3. 4 out of 5

    Clemens Schoonderwoert

    This exciting English historical crime novel is the 2nd volume of the, so far, in my view very promising "Daniel Pursglove" series. Before I actually will come to my review, I would like to mention that at the beginning of the book you'll find a piece of the 'Thanksgiving Act' or 'The Observance of 5th November 1605', which will play a significant part in this tale and series. At the back of the book you'll notice an Author's Note, followed by explained pieces with the titles, 'Behind the Scenes o This exciting English historical crime novel is the 2nd volume of the, so far, in my view very promising "Daniel Pursglove" series. Before I actually will come to my review, I would like to mention that at the beginning of the book you'll find a piece of the 'Thanksgiving Act' or 'The Observance of 5th November 1605', which will play a significant part in this tale and series. At the back of the book you'll notice an Author's Note, followed by explained pieces with the titles, 'Behind the Scenes of this Novel' and 'Night-Creeping', and a very well documented Glossary will compliment this great read. Wonderful storytelling from this excellent author does this book great credit, the characters are very believable and lifelike in this story of religious persecution, treason, betrayal and death, while the dark and dangerous atmosphere in England, during the reign of the paranoid 'Scottish' King James I, come splendidly off the pages. This book is set in the winter of the years AD 1607-1608, and its mainly set in and around Battle Abbey, Sussex, home to the Catholic Viscountess Montague, Lady Magdalen, along with some important exploits in London, Cheshunt in Hertfordshire, and some other places. In this tale Daniel Pursglove, a reluctant pawn within the schemes and plots of a certain Charles FitzAlan, is sent to Battle Abbey in an attempt to infiltrate this place, and to find out what's going on there within this nest of Catholic vipers, at least seen from the eyes of the Protestant rulers of the Kingdom, with at the heart of this suppression the Protestant King James I and his powerful bloodhound, Henry Cecil, and the aforementioned, Charles FitzAlan. What is to follow is a wonderful and intriguing historical crime novel, and at the same time its a mystery what the murders are concerned, but most of all its a tale about spying out each other, and all that in an effort with on the one hand to catch and bring to justice the Catholic recusants, and on the other hand to try to evade capture by the Protestant suppressors, by rescuing and helping Catholic priests and sympathisers escape by secret means. Highly recommended, for this is certainly a worthy sequel and so I look very much forward to the next instalment, but what this book in concerned I like to call it: "A Truly Entertaining Traitor Crime Story"!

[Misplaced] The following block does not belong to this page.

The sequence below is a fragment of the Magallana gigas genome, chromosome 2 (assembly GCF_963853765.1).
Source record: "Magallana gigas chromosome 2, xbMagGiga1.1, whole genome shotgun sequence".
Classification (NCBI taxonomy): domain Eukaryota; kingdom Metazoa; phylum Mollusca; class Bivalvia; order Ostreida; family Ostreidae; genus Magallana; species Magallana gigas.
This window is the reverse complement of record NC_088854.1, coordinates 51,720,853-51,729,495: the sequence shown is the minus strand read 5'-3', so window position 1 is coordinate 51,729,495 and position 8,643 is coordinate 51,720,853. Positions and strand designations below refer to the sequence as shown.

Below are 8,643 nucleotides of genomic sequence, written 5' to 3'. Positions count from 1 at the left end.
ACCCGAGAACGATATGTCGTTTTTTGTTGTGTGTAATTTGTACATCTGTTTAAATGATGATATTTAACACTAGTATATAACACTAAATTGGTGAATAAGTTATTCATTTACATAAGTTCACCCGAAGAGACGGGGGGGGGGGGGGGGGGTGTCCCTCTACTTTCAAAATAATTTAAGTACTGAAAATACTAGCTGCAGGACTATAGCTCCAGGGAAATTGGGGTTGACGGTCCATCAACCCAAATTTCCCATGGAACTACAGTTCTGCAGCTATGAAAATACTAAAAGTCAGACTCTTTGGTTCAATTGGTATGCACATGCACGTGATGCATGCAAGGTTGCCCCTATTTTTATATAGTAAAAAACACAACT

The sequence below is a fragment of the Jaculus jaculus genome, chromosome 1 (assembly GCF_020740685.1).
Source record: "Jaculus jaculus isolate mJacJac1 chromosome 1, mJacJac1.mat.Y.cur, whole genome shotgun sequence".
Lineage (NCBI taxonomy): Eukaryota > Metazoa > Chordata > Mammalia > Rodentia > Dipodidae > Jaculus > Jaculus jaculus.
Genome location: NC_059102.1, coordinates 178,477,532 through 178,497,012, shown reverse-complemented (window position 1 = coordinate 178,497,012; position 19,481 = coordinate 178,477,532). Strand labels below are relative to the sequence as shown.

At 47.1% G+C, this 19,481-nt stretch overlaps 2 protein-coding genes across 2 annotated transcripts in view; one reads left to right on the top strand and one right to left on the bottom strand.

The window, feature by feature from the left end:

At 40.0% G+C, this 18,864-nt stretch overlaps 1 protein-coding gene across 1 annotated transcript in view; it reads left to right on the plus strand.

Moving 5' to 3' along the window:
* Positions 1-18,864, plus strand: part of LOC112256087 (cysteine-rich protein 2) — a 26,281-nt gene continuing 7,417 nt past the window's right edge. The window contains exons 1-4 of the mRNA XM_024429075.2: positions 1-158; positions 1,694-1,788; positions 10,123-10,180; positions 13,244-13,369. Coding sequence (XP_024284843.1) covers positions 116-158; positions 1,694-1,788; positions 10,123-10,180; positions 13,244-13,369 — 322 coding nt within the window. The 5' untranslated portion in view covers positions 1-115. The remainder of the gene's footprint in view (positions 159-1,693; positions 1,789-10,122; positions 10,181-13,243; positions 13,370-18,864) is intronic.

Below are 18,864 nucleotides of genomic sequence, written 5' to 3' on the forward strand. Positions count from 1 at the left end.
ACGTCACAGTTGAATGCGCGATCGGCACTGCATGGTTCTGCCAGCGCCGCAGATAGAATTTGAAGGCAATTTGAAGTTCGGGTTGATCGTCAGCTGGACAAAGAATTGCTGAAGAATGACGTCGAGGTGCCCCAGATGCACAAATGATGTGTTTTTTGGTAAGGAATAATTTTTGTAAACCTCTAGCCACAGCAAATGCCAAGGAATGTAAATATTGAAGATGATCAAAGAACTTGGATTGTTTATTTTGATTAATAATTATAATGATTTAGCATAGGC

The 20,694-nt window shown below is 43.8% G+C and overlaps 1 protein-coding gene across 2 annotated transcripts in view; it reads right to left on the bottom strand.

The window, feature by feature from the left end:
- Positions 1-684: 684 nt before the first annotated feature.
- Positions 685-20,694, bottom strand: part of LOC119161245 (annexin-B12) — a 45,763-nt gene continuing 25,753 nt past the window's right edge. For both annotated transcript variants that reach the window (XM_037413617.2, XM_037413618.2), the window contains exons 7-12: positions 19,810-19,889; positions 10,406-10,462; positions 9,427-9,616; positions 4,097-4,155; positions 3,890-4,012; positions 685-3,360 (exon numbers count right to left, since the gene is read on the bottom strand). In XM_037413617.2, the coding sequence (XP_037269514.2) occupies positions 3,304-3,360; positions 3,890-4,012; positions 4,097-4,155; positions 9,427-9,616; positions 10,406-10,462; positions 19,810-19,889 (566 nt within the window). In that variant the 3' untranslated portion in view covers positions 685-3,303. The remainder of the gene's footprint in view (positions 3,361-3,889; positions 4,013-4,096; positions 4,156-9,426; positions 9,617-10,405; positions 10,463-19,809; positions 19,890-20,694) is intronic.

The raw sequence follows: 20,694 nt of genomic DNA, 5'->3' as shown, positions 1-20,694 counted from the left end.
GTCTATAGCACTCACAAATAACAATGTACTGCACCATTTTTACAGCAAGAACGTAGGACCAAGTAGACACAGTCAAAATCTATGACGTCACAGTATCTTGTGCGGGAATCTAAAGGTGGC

4. 4 out of 5

    Lady Clementina ffinch-ffarowmore